Sometimes I fall into the trap of thinking other things are more important. We have a small and crowded house with a kitchen table that only seats four. So sometimes I am reluctant to have more than a few people over at a time because I am self-conscious about asking people to eat in their laps! But the times I have gotten over it and just invited people to crowd on in have been some of my favorite memories in this house. I have to remind myself of that and just open the handprint smudged door wide.

Like Amos McGee, we have a lot to do in this zoo we call our lives, but our family has decided to be intentional about making time for our friends.


Grown-ups never understand January 10, 2012

Filed under: Chapter Books,Classics,Picture Books — Kristi @ 12:05 am
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Grown-ups never understand anything for themselves, and it is tiresome for children to be always and forever explaining things to them. (from The Little Prince by Antoine de Saint-Exupery)

I didn’t understand that being the best mom possible would mean learning the truth that there is no such thing as a perfect mom.

I didn’t understand that it wouldn’t be my job to teach him patience; it would be my job to learn it by being his mom.

I didn’t understand that trains are more important than schedules, that dinosaurs will never be extinct in the minds of little boys, or that bacon is the real magic word.

I didn’t understand that the first tucking-in doesn’t always take. I didn’t know that sometimes you just have to say goodnight five more times with kisses and prayers.

It seems I rarely understand anything for myself and Benjamin is always and forever explaining things to me.


In listening October 14, 2011

Filed under: Chapter Books,Picture Books — Kristi @ 11:15 am
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And so he listened. And in his listening, his heart opened wide and then wider still. (from The Miraculous Journey of Edward Tulane by Kate DiCamillo)


Free (repost) September 12, 2011

Filed under: Picture Books — Kristi @ 9:12 pm
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(I did not have a chance to post this yesterday. Sorry.)

“And the turtles, of course…all the turtles are free                                  As turtles and, maybe, all creatures should be.”  (from Yertle the Turtle and Other Stories by Dr. Seuss)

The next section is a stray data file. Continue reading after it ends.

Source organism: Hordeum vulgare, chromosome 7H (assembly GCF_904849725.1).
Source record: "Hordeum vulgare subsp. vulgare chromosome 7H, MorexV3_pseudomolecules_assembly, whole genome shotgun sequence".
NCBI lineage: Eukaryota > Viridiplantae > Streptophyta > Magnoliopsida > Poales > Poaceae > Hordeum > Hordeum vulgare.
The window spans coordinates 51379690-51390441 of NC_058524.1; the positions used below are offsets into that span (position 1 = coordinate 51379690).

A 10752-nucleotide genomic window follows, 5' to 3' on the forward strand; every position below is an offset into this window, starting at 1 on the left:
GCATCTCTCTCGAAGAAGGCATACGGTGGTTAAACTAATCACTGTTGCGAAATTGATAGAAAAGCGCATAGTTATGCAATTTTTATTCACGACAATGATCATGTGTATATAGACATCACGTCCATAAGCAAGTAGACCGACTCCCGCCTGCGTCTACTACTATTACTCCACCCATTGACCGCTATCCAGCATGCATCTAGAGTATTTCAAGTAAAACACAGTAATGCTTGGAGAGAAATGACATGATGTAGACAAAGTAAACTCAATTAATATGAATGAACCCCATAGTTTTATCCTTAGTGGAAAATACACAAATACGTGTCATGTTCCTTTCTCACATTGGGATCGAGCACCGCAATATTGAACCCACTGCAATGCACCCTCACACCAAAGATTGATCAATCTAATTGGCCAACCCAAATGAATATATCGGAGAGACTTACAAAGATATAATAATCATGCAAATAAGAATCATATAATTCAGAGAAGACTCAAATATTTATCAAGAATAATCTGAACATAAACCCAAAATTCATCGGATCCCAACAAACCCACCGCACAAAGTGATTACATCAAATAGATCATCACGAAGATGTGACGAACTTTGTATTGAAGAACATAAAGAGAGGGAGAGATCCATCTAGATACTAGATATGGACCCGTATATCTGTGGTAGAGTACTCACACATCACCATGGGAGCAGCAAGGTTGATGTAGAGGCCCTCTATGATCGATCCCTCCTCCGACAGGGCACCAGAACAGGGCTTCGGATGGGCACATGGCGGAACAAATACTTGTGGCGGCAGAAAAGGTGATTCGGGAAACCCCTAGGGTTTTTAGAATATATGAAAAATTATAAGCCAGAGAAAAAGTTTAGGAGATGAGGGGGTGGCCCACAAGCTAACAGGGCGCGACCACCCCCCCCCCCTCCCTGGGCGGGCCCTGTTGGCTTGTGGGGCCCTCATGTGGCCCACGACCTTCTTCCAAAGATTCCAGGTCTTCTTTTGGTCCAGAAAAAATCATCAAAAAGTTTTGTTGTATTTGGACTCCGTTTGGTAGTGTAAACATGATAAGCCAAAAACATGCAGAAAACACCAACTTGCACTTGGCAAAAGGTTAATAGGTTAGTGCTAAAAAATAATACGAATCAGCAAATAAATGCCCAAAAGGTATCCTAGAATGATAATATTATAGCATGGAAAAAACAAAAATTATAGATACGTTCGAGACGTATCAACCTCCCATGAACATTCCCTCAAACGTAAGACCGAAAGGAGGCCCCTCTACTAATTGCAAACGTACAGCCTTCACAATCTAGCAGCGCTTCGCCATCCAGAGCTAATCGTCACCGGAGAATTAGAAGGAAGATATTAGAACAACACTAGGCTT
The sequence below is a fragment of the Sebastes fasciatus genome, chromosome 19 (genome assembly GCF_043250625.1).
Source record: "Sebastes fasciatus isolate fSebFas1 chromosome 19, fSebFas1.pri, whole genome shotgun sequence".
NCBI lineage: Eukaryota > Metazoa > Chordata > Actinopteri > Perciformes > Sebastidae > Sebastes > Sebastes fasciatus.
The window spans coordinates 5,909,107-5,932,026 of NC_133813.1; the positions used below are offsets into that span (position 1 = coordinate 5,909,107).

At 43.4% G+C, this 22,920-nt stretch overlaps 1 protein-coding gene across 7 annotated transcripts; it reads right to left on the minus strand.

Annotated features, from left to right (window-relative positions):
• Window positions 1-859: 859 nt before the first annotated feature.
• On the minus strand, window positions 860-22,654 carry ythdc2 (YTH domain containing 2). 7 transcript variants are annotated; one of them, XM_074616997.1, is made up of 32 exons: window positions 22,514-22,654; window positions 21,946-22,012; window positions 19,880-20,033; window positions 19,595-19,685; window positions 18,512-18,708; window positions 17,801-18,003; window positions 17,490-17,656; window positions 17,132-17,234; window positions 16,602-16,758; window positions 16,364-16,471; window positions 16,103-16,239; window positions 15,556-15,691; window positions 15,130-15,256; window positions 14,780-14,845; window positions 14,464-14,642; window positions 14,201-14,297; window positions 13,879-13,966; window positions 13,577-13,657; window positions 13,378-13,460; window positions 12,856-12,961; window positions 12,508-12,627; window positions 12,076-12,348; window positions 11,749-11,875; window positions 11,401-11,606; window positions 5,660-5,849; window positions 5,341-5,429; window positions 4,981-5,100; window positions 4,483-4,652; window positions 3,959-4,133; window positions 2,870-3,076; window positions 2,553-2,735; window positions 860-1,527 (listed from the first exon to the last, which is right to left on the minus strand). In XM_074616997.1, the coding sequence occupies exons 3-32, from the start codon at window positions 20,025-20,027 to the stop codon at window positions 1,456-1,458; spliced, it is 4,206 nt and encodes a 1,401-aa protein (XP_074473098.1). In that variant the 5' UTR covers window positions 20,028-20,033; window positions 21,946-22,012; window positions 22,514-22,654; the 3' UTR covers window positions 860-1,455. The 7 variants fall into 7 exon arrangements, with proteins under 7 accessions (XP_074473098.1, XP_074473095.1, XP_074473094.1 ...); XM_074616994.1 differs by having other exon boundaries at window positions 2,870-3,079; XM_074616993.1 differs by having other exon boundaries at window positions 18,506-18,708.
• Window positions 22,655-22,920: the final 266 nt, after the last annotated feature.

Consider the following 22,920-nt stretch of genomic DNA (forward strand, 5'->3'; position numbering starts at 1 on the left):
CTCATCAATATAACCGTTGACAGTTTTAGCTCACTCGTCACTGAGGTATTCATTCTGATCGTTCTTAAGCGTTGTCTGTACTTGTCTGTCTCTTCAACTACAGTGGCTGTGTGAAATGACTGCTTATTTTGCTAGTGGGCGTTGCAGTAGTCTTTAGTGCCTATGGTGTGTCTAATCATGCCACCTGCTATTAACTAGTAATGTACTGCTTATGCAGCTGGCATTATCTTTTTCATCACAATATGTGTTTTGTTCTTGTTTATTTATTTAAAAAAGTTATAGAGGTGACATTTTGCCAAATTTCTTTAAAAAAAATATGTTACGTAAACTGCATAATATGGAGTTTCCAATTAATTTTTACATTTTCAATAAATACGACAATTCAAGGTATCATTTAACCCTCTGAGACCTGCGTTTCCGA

In 1776, fifty-six men did a brave thing when they pledged their lives, their fortunes, and their sacred honor to say, “Don’t tread on me!” Because of them, generations of their descendents and the descendents of the weary travelers that came after them have known nothing but liberty all their lives. We have sometimes given away rights that they gave everything to secure. May we find the courage, when needed, to resurrect the old banner “Give me liberty or give me death.” And more than anything, may we stand firm and breathe freely in the liberty secured for us more than two thousand years ago by a man who died for us all.

Our hearts go out to the families whose remembrance today is not national, but personal. And although I did not quote from it today, I recommend The Man Who Walked Between The Towers by Mordicai Gerstein.



Anticipation December 10, 2010

Filed under: Picture Books — Kristi @ 10:09 pm

Anticipation means, I’ve been thinking all day about making the cookies. I’m so excited. I can’t wait. (from Christmas Cookies: Bite-Size Holiday Lessons by Amy Krouse Rosenthal)

Anticipaion means, I’ve been thinking all week about giving away a great children’s book. I’m so excited. I can hardly wait. Monday is the big day! (And also, I am anticipating baking at my friend Meg’s new house tomorrow. She has a double convection oven. It’s very exciting for me.)


Moderation means December 2, 2010

Filed under: Picture Books — Kristi @ 9:49 pm

Moderation means at the party not having twenty cookies, and not having zero cookies, but having just enough cookies. (from Christmas Cookies: Bite-Size Holiday Lessons by Amy Krouse Rosenthal)

One of the great joys of unpacking my Christmas boxes last week was getting this beautiful book out. I cannot recommend Christmas Cookies enough. Rosenthal’s “bite-size” life lessons combined with Jane Dyer’s gorgeous art make it the perfect Christmas book.